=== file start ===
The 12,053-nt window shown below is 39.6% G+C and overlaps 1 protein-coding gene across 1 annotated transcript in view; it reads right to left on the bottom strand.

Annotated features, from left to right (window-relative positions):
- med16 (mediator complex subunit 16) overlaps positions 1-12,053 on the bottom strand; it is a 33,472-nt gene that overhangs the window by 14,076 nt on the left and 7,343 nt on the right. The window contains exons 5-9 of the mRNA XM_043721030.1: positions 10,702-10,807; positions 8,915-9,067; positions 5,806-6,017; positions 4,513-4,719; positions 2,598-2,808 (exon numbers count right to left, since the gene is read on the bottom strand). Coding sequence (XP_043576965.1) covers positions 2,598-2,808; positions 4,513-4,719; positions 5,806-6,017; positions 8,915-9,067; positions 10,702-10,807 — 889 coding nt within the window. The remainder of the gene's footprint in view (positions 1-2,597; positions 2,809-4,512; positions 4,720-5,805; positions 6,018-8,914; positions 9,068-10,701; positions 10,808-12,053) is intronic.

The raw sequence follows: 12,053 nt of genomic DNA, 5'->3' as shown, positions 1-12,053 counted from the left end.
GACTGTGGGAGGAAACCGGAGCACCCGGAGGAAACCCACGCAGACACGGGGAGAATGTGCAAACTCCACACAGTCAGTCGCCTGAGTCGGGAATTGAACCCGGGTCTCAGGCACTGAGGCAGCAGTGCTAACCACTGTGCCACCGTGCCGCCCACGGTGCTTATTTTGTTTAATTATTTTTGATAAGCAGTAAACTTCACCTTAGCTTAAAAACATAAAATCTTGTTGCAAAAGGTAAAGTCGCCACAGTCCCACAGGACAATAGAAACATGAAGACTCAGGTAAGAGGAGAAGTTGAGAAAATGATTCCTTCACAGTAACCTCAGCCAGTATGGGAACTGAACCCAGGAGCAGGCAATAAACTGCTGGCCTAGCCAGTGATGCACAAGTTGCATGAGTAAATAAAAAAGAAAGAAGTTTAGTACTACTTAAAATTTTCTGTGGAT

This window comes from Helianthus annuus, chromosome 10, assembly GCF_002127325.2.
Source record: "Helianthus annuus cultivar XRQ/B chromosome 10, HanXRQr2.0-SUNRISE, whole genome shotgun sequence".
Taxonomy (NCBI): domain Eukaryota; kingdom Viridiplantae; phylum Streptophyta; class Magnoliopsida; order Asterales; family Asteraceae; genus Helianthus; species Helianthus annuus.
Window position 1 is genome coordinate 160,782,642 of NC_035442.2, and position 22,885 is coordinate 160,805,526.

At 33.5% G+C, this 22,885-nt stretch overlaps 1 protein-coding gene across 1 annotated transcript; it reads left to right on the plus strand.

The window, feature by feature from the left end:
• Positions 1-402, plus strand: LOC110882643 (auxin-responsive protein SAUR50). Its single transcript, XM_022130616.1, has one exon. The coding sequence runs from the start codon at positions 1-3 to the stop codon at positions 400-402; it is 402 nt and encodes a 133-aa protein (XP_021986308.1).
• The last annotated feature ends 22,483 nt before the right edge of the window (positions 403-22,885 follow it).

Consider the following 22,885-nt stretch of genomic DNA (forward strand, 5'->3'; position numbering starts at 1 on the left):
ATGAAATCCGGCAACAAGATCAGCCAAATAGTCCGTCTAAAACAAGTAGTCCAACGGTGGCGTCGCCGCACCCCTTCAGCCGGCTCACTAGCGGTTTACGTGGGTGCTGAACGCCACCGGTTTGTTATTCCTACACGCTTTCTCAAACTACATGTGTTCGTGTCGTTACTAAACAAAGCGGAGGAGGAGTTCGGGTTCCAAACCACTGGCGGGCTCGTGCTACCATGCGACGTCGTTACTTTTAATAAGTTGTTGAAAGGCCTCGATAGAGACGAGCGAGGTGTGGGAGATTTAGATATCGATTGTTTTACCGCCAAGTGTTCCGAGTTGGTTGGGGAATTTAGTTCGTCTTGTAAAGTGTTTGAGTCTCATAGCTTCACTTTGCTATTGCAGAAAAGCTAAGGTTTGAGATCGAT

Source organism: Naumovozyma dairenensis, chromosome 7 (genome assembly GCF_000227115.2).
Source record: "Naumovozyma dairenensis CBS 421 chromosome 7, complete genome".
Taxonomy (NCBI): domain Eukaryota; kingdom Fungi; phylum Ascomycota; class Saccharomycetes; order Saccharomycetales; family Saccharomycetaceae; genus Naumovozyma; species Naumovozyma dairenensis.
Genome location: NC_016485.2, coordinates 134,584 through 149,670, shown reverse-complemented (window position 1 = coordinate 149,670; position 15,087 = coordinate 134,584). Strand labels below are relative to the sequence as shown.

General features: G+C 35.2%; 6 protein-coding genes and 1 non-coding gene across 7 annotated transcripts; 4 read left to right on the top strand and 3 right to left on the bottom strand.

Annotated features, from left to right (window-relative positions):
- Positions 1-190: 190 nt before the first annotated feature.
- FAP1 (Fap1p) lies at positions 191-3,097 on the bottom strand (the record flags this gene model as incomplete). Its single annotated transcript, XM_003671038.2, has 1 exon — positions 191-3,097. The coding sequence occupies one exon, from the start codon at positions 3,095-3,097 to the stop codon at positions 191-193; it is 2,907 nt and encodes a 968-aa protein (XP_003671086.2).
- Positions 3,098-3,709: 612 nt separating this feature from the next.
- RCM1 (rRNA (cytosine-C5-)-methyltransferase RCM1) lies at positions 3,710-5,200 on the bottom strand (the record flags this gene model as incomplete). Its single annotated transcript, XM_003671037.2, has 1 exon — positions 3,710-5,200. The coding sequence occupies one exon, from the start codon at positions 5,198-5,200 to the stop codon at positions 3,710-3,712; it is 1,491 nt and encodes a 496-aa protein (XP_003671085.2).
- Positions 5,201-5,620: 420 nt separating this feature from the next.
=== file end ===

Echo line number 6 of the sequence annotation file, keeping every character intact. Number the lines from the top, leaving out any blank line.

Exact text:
This window comes from Helianthus annuus, chromosome 10, assembly GCF_002127325.2.